I believe in an inclusive definition, though looking at the end product of the composting process, I view some composts as being more compost than others. At the “very compost” end of the spectrum, the material is mature and stable, meaning there is little food energy (carbon) available to microbes from the original parent material. Virtually all of that potential energy has been consumed, and what remains is an enormous population of living, breathing organisms, the most complex forms of carbon—well on their way to becoming those mysterious “humic substances”—and the non-organic minerals endogenous to the original raw materials. The organisms and stable organic matter in compost contain the building blocks of healthy soil. Embodied within are energy, nutrients, and a structure that mimics a fully developed soil ecosystem capable of sustaining plant life. Compost is both the hardware and the operating system needed for creating healthy soil, ready to support the life of the land.

At the “sort-of compost” end of the spectrum are products created in a hurry, or with a high percentage of materials that are non-compostable, or based on misinformation about the composting process. Often one or two minor management adaptations can make a huge difference in quality. There may be high levels of non-organic matter, including minerals or plastics, or of the original raw non-decomposed organic matter. Many scenarios can lead to composts on the low-quality end of the spectrum; once you know what you’re looking for, you’ll see examples everywhere you look. While these compost-like materials may offer some value depending on the circumstances, it’s important to understand the benefits or drawbacks to using the specific product in a gardening or farming application. Don’t waste your time (or someone else’s) utilizing or creating a product that will not produce the desired effects. With some basic knowledge, anybody can reliably produce great material. Throughout this book, I’ll cover some of the desirable and undesirable qualities of different composts and the scenarios that lead to these qualities.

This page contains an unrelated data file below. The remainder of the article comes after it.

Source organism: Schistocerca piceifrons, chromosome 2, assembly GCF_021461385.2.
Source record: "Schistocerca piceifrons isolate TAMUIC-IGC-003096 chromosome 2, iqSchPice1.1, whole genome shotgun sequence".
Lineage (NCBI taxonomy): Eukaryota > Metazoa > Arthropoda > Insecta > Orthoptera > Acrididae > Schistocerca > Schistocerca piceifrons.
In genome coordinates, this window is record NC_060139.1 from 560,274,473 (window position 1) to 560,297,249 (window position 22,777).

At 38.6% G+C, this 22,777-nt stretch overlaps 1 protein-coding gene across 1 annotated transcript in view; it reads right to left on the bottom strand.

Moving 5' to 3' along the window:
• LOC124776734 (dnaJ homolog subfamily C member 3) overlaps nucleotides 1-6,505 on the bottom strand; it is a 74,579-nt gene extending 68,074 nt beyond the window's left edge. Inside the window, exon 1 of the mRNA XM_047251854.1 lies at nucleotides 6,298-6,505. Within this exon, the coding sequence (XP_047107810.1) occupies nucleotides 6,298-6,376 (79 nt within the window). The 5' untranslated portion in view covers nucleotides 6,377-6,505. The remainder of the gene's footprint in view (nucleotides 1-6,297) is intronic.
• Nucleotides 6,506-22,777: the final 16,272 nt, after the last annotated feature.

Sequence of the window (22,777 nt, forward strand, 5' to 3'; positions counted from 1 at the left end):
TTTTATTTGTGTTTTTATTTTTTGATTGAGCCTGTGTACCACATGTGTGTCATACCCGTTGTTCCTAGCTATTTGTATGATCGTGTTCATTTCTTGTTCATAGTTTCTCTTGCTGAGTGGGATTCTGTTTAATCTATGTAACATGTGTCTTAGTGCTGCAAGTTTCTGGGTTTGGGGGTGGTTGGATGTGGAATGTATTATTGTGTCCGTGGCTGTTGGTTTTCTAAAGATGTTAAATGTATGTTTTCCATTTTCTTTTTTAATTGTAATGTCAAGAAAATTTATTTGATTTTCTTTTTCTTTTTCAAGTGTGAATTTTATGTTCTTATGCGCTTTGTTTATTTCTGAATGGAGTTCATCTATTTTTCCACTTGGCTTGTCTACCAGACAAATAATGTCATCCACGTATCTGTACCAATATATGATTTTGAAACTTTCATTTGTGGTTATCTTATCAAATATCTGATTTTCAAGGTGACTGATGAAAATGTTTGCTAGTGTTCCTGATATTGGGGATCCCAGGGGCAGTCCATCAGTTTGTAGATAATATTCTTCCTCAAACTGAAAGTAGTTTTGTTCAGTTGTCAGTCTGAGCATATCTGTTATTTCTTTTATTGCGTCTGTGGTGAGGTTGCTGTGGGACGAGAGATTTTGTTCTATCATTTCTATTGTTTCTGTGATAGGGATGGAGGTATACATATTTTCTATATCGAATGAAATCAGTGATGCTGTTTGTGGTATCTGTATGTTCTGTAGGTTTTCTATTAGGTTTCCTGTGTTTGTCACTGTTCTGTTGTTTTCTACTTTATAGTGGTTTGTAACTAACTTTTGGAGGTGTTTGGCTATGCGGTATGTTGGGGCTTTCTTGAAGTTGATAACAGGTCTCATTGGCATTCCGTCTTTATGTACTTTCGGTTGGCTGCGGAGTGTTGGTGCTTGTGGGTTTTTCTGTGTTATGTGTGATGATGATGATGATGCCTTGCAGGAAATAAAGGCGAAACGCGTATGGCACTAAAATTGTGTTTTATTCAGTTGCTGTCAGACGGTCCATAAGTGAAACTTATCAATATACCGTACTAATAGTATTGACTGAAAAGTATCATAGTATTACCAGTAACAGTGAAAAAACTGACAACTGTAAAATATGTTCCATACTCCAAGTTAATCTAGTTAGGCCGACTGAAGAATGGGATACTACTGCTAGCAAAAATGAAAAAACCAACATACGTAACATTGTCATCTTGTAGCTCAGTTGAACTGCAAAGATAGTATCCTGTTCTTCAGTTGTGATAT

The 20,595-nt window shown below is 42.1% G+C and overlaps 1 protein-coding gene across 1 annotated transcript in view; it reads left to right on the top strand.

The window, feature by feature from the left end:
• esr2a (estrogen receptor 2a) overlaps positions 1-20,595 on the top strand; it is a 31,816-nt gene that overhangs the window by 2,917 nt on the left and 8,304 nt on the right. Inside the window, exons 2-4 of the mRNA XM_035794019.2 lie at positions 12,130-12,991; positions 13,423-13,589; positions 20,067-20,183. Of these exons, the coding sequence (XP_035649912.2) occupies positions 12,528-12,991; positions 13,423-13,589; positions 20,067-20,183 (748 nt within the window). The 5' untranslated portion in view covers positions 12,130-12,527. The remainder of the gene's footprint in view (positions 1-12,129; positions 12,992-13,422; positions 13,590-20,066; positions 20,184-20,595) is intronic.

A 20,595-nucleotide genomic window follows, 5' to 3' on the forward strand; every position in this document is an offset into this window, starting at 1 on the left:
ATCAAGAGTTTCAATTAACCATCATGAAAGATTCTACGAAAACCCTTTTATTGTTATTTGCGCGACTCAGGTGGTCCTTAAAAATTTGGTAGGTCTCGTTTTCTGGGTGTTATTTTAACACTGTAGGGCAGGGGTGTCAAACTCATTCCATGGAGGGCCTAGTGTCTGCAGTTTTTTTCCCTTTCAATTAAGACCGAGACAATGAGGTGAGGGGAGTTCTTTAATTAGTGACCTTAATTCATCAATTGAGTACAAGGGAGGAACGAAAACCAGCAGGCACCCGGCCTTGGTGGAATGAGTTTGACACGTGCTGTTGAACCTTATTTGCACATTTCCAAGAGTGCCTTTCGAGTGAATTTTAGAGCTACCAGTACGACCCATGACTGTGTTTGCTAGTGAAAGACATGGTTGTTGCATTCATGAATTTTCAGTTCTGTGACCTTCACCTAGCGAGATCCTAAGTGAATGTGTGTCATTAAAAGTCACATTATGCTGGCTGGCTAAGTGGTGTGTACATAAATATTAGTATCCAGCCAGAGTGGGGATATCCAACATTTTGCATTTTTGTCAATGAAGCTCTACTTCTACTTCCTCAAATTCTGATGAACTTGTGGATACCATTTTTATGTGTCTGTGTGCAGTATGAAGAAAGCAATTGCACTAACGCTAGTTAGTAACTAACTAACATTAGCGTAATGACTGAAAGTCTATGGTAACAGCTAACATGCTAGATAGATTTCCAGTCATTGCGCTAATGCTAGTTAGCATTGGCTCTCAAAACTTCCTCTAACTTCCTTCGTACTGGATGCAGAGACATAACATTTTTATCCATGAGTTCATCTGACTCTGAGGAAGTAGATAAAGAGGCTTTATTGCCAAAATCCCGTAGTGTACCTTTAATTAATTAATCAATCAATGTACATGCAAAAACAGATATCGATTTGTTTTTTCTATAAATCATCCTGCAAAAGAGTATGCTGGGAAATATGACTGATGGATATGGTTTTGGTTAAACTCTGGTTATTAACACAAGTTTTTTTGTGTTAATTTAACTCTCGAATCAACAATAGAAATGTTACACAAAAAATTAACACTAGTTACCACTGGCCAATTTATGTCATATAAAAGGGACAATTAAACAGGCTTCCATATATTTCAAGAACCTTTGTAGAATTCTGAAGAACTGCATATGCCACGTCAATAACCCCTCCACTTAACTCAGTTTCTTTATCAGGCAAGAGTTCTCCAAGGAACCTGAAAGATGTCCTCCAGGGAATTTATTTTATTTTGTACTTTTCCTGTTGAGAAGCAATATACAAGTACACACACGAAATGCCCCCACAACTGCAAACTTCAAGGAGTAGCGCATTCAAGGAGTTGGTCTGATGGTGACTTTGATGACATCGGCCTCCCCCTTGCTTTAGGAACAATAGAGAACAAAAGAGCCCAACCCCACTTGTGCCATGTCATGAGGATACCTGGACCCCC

The Cult of Compost

For many people the need to compost, once awakened, is insatiable. Composting calls, it speaks from the beyond, drawing in believers. Seriously, farmers and others who make compost often describe the positive effects composting has on their minds and spirits almost like a meditation or yoga practice. A large number maintain a deep belief in composting as part of a holistic way of life.

I share this for a few reasons. First, if you are an inadvertent member of the Cult of Compost, know you are not alone. We are legions strong and spreading from root to sky. Second, you should know that a species of soil bacterium (Mycobacterium vaccae) releases serotonin. Chris Lowry, a neuroscientist studying the role of bacteria like M. vaccae in serotonin release, describes the effects of the bacteria as “basically no different from all the SSRIs” (such as Prozac). There are no studies to date about dependency concerns with Mycobacterium. And there are no doubt other microbes with similar effects. Third, to define compost strictly as a substance that has undergone biologically mediated oxidation misses the fact that there is a huge social aspect to composting. Similar intersections between technology, social order, and microbial communities have a long and beautiful history (I’m thinking of the fermentation traditions of the Tarahumara and Lacondon peoples of Mexico). Those traditions are also a path to both community and the divine.

This is all to say, composting may play a more important role than we recognize in creating greater wellness in our communities. Have no fear in taking on a holistic view (but try to leave the dogma out).

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Community-Scale Composting Systems

A Comprehensive Practical Guide for Closing the Food System Loop and Solving Our Waste Crisis